Central Florida’s largest employers anticipating short-term damage due to COVID-19

VIDEO: Local employers like Disney filing with SEC

ORLANDO, Fla. — Central Florida’s largest employers are borrowing money with the anticipation that long-term damage is not being done due to COVID-19.

Just one week after announcing the temporary closure of its theme parks, Disney filed a notice with the Security and Exchange Commission of the sale of $6 billion in bonds.

The moves by Disney are causing Fitch ratings to declare that “the coronavirus pandemic will materially weaken Disney’s operating and credit profile over the near term," adding that it expects the parks to remain closed into April.

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Fitch said Disney, Central Florida’s largest single-site employer, should rebound quickly.

“The economy was in perfect health before catching the coronavirus, and so like a person who is in good health and not elderly, the consequences for getting this virus are not too grave, and the same is true for the economy,” said Dr. Sean Snaith, an economist at the University of Central Florida.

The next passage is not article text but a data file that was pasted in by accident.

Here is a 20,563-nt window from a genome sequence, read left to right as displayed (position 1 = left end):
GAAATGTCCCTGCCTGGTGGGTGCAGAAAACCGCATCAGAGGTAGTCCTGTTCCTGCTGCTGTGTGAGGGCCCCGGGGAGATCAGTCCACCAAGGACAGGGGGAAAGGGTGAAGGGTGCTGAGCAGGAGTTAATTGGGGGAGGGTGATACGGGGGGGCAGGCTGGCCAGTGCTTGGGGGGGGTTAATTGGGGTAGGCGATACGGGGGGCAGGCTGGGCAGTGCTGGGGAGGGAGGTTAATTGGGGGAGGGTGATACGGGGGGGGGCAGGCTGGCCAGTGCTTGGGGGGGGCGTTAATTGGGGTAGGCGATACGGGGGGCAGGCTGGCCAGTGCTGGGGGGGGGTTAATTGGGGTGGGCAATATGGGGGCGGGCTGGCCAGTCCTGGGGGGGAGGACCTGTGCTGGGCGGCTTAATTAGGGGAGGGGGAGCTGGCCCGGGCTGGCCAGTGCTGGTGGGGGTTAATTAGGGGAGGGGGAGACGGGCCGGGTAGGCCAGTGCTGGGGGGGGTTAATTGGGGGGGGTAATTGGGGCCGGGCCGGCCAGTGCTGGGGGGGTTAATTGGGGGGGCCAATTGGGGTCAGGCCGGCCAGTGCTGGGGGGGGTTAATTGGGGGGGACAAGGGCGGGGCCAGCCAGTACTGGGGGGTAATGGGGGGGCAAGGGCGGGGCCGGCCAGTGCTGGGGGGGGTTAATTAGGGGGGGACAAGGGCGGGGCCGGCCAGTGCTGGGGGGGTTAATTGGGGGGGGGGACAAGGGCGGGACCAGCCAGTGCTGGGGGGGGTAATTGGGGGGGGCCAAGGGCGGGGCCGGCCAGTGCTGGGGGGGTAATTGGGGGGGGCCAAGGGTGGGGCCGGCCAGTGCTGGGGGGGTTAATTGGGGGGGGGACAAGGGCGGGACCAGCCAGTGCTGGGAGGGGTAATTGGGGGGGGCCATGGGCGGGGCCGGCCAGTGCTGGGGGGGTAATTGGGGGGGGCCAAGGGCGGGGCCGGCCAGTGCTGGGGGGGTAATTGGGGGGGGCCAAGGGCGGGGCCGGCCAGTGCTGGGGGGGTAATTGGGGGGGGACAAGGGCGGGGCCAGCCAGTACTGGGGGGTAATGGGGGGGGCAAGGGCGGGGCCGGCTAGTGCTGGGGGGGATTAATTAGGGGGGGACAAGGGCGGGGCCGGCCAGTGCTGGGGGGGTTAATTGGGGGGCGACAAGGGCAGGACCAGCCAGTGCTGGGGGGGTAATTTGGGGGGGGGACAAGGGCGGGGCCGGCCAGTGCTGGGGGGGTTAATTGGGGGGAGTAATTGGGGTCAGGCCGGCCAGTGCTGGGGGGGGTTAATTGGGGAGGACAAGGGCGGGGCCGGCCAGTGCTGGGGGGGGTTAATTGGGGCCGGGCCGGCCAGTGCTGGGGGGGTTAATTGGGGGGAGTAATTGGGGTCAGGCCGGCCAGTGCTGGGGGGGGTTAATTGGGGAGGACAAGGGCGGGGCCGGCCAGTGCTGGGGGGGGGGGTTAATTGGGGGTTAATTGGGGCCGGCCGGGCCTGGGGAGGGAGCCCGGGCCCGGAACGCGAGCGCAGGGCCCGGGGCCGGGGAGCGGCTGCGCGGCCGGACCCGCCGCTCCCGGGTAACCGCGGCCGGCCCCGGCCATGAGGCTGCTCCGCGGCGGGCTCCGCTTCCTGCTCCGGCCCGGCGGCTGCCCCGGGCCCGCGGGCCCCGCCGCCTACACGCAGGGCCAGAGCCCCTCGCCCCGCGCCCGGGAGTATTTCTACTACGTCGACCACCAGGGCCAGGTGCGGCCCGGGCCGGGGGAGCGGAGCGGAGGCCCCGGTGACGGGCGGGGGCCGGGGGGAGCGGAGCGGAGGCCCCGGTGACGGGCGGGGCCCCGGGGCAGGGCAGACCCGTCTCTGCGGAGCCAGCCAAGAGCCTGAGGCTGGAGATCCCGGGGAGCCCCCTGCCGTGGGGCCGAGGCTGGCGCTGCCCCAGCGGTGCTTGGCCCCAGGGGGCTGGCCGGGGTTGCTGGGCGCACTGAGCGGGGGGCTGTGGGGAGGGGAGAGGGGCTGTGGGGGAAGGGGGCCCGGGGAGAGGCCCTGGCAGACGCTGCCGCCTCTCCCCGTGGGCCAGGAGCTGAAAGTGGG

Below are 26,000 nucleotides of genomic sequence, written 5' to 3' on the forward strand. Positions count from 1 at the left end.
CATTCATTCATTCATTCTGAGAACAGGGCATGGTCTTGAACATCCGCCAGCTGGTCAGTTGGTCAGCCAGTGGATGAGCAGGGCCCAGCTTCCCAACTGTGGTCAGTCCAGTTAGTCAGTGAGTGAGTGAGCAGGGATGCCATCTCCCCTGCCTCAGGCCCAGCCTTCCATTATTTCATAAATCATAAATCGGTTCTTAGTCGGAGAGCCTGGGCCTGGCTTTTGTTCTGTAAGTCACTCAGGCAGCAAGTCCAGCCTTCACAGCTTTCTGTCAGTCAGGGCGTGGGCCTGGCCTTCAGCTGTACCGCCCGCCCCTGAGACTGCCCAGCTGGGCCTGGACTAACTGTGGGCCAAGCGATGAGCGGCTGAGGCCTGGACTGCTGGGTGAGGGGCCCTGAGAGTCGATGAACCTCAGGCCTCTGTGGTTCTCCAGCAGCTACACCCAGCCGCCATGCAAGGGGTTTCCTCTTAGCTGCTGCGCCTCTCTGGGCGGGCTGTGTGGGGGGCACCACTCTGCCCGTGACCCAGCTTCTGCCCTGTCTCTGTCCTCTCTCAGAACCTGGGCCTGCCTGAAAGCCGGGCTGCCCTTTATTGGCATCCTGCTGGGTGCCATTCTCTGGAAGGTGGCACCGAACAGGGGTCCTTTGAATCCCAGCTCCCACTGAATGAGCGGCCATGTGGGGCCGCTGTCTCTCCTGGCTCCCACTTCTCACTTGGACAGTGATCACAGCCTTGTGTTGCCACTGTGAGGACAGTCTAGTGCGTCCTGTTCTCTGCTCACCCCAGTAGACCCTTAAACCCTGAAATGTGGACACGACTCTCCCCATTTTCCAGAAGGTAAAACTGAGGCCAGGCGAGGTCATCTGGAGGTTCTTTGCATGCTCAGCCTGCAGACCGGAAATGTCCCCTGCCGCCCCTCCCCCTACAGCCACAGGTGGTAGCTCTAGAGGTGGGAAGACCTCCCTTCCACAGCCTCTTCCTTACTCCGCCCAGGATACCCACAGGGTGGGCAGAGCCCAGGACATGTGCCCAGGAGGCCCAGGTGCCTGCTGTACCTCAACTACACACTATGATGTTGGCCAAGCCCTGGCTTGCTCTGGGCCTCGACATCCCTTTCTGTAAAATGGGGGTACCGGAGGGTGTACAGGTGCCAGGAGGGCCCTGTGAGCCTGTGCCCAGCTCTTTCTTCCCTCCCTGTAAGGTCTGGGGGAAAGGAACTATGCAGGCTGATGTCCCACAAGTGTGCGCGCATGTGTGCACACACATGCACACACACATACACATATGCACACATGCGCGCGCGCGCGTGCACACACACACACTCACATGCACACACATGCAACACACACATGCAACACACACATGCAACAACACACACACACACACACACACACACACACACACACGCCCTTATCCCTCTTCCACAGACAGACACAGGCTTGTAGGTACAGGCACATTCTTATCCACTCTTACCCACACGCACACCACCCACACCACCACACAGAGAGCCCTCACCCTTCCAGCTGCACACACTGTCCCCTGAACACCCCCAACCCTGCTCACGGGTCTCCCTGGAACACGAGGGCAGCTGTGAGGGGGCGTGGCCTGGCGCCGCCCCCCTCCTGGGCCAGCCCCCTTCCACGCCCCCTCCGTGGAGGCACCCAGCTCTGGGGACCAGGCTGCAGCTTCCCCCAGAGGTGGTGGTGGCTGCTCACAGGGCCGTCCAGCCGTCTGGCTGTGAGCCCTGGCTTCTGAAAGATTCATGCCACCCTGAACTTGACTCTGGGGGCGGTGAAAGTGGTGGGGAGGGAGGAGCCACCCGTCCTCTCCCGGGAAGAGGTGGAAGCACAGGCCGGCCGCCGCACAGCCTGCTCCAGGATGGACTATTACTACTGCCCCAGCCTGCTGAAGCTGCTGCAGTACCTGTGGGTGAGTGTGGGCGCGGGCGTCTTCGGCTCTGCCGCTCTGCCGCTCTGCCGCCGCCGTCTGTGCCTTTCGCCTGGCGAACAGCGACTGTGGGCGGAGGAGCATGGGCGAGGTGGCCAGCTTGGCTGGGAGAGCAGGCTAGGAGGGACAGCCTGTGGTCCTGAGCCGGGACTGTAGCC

Snaith said major employers should be able to ride out weeks of disruptions, provided it doesn’t stretch into months.

While Disney was issuing bonds, Darden Restaurants, another major employer, tapped into a $750 million line of credit.

The company told investors doing so would give it “flexibility given uncertain market conditions.”

Meanwhile, defense contractor Northrop Grumman is offering $2.25 billion in bonds as well.

Boeing is shuttering for two weeks to ride out the conditions.

Universal, another major employer, had been hoping to reopen its park in Japan. So far, that has not happened.